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New Jersey state Senate approves same-sex marriage bill

Bill heads to Assembly, where it's expected to pass
Monday, February 13, 2012
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TRENTON, N.J. — The New Jersey state Senate on Monday voted in favor of a bill that would legalize marriage between same-sex couples, despite a vow by the Governor to veto such a bill.

By a vote of 24-16, the bill garnered bipartisan support with two Republicans voting in its favor; the Senate chamber broke out in applause and hugs from supporters as the legislation passed. It was a larger majority than had been expected by the bill’s backers.

The measure now heads to the State Assembly, which is expected to pass it Thursday.

Monday’s vote contrasts sharply with the previous vote on marriage equality taken in the state legislature.

In January 2010, gay marriage supporters thought they had built a narrow majority in the Senate, but senators, including Senate President Stephen Sweeney (D-West Deptford) began to defect, and the measure was defeated 20-14.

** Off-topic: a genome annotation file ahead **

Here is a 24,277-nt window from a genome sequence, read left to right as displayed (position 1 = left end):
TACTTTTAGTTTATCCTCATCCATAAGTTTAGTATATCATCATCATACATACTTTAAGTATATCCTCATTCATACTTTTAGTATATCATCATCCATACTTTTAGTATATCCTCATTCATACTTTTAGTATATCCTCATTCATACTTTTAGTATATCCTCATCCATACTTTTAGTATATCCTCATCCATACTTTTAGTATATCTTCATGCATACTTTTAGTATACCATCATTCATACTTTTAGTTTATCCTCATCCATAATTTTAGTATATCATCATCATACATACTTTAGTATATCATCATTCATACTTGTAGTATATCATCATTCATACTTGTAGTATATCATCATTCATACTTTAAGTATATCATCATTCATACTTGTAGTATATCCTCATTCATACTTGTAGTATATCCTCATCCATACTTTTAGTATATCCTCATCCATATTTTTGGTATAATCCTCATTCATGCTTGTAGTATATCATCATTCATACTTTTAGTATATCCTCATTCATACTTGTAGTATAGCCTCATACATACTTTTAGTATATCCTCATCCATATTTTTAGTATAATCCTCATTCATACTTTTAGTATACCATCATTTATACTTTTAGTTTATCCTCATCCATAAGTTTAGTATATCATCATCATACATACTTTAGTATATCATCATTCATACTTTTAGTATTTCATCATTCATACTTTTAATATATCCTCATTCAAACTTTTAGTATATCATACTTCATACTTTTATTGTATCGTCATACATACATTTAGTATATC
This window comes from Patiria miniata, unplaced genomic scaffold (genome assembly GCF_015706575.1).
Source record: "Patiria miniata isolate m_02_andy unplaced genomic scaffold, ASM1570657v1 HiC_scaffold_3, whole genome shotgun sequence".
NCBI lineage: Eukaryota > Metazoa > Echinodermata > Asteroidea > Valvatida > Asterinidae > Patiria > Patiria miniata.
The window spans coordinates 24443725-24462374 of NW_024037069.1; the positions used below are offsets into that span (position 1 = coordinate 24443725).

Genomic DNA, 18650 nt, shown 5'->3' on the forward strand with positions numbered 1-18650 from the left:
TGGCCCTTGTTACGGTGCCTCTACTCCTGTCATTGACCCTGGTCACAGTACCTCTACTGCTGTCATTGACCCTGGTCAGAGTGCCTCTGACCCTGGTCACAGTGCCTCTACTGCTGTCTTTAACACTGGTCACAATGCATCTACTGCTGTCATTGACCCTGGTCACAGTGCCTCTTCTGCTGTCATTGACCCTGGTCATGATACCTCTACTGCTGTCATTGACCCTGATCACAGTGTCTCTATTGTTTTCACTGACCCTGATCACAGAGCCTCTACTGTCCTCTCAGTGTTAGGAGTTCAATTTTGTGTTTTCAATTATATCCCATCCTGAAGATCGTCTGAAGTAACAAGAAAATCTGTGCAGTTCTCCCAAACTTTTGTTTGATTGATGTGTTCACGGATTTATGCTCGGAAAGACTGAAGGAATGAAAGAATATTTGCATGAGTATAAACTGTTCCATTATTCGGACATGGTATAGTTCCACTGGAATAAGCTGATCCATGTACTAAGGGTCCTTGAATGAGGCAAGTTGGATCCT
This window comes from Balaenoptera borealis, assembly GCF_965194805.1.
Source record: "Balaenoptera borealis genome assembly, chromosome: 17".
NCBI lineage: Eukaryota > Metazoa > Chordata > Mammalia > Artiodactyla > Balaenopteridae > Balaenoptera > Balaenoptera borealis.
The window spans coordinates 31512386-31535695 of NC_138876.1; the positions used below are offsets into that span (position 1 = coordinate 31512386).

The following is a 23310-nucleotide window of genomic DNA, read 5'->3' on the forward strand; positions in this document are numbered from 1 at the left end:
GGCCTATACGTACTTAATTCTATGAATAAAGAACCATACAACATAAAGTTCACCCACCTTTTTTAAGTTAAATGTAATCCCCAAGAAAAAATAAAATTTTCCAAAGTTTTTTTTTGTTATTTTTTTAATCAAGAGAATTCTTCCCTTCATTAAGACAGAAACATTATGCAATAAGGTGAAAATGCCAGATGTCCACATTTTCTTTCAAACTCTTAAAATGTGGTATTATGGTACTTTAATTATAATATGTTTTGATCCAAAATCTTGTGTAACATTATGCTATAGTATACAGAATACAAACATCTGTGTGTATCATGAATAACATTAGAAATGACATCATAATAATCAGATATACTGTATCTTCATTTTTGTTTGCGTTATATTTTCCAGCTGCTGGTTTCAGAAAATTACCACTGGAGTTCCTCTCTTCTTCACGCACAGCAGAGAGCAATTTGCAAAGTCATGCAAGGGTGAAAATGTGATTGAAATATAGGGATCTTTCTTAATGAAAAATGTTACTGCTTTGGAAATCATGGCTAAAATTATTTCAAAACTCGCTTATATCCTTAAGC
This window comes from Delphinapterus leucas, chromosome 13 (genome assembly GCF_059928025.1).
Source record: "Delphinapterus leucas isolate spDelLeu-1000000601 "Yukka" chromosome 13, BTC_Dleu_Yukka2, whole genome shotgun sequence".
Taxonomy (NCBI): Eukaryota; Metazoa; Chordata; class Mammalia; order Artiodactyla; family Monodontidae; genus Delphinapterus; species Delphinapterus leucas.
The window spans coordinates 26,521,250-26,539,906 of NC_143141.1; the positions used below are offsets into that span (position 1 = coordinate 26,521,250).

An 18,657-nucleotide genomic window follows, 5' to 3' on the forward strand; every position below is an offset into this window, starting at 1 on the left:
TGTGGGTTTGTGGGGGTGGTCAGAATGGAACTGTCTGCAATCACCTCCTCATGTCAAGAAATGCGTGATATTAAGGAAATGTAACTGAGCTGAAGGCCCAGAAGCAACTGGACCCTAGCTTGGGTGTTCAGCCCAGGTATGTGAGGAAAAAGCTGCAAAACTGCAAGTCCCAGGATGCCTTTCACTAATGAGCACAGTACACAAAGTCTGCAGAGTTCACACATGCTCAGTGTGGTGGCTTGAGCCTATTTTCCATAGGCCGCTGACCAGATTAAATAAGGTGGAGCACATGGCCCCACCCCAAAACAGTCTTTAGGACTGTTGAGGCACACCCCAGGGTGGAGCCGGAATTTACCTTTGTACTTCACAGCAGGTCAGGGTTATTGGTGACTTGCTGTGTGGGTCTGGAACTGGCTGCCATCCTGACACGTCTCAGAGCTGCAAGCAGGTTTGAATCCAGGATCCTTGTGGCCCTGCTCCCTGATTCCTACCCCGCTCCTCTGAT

The vote came in the last days of the term of Governor Jon Corzine, who had promised to sign the bill if it passed.

In June 2011, Sweeney apologized in a speech on the Senate floor voting against the bill, calling it “the biggest mistake of my legislative career.”

Now, with Gov. Chris Christie, a Republican, in office, the bill faces even greater hurdles — Christie has vowed to veto the bill if it reached his desk, and instead said that gay marriage should be decided by the voters.

“I think this is not an issue that should rest solely in my hands, or the hands of the Senate President or the Speaker or the other 118 members of the Legislature,” Christie said at a town hall meeting last month. “Let’s let the people of New Jersey decide what is right for the state.”

Sweeney, now one of the measure’s Democratic sponsors, said civil rights issues like the right to marry are guaranteed under the state’s constitution and do not require a public vote.

“Civil rights is not to be placed on the ballot. It’s to be voted on by the people in this house,” Sweeney said.

If Christie does veto the bill, proponents will have until the end of the legislative session — January 2014 — to garner the necessary support to override his veto, which would require 27 votes in the Senate and 54 votes in the Assembly.

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